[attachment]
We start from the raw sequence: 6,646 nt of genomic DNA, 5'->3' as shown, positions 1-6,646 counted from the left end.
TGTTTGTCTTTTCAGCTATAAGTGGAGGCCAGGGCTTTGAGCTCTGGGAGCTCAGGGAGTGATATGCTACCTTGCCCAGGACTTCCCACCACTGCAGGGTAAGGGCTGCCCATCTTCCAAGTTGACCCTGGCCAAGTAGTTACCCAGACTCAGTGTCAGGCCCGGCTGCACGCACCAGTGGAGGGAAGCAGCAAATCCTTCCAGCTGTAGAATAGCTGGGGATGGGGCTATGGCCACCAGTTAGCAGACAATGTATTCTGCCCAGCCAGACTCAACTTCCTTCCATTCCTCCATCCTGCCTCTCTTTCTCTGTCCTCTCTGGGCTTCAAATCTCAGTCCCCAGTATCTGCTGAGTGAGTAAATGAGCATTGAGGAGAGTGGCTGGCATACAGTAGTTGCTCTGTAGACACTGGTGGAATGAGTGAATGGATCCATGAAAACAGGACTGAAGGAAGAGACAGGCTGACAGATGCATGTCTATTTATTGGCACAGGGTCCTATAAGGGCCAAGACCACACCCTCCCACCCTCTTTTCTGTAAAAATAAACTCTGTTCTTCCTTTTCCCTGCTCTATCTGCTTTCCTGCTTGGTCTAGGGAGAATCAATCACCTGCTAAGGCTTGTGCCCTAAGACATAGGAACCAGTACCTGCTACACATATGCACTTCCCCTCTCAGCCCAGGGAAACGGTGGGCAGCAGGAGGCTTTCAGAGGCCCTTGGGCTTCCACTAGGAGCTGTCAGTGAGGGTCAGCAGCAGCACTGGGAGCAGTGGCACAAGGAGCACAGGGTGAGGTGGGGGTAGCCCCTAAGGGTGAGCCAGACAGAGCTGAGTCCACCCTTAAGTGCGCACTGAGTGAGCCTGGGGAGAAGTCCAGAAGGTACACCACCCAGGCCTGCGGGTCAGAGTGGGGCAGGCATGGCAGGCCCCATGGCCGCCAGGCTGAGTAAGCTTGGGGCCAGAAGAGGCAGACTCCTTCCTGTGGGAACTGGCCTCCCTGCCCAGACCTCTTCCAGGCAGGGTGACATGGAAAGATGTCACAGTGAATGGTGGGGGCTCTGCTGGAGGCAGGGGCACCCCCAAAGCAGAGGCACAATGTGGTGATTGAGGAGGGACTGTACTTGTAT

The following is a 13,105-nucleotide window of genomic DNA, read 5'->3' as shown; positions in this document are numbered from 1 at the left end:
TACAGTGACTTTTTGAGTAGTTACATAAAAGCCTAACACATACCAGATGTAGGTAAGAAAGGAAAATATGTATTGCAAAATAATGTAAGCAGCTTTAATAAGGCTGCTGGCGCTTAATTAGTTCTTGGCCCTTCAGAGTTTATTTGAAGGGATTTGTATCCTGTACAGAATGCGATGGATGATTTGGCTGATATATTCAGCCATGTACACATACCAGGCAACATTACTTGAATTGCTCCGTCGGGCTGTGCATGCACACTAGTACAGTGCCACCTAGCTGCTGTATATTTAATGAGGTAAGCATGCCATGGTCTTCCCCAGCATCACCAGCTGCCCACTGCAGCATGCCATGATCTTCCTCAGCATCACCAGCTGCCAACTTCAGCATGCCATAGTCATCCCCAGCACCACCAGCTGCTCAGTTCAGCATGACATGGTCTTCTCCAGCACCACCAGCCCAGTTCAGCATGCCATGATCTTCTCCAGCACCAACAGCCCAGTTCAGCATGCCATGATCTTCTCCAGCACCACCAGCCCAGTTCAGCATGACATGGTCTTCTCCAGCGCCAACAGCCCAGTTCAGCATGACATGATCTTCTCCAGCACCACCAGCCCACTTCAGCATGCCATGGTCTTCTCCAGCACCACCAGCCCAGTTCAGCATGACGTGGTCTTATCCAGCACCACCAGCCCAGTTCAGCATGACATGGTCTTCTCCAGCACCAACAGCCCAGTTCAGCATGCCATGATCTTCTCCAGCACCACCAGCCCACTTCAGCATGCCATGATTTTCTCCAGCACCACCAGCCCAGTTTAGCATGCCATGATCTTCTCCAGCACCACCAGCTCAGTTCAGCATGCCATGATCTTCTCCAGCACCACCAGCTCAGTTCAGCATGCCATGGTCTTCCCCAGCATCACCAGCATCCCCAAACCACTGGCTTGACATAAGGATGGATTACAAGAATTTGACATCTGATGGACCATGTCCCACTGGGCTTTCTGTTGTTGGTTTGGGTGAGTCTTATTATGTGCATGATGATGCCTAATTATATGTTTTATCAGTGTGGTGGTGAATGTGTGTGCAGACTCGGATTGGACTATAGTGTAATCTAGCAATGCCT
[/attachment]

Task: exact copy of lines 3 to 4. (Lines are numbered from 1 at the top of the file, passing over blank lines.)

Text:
The following is a 13,105-nucleotide window of genomic DNA, read 5'->3' as shown; positions in this document are numbered from 1 at the left end:
TACAGTGACTTTTTGAGTAGTTACATAAAAGCCTAACACATACCAGATGTAGGTAAGAAAGGAAAATATGTATTGCAAAATAATGTAAGCAGCTTTAATAAGGCTGCTGGCGCTTAATTAGTTCTTGGCCCTTCAGAGTTTATTTGAAGGGATTTGTATCCTGTACAGAATGCGATGGATGATTTGGCTGATATATTCAGCCATGTACACATACCAGGCAACATTACTTGAATTGCTCCGTCGGGCTGTGCATGCACACTAGTACAGTGCCACCTAGCTGCTGTATATTTAATGAGGTAAGCATGCCATGGTCTTCCCCAGCATCACCAGCTGCCCACTGCAGCATGCCATGATCTTCCTCAGCATCACCAGCTGCCAACTTCAGCATGCCATAGTCATCCCCAGCACCACCAGCTGCTCAGTTCAGCATGACATGGTCTTCTCCAGCACCACCAGCCCAGTTCAGCATGCCATGATCTTCTCCAGCACCAACAGCCCAGTTCAGCATGCCATGATCTTCTCCAGCACCACCAGCCCAGTTCAGCATGACATGGTCTTCTCCAGCGCCAACAGCCCAGTTCAGCATGACATGATCTTCTCCAGCACCACCAGCCCACTTCAGCATGCCATGGTCTTCTCCAGCACCACCAGCCCAGTTCAGCATGACGTGGTCTTATCCAGCACCACCAGCCCAGTTCAGCATGACATGGTCTTCTCCAGCACCAACAGCCCAGTTCAGCATGCCATGATCTTCTCCAGCACCACCAGCCCACTTCAGCATGCCATGATTTTCTCCAGCACCACCAGCCCAGTTTAGCATGCCATGATCTTCTCCAGCACCACCAGCTCAGTTCAGCATGCCATGATCTTCTCCAGCACCACCAGCTCAGTTCAGCATGCCATGGTCTTCCCCAGCATCACCAGCATCCCCAAACCACTGGCTTGACATAAGGATGGATTACAAGAATTTGACATCTGATGGACCATGTCCCACTGGGCTTTCTGTTGTTGGTTTGGGTGAGTCTTATTATGTGCATGATGATGCCTAATTATATGTTTTATCAGTGTGGTGGTGAATGTGTGTGCAGACTCGGATTGGACTATAGTGTAATCTAGCAATGCCT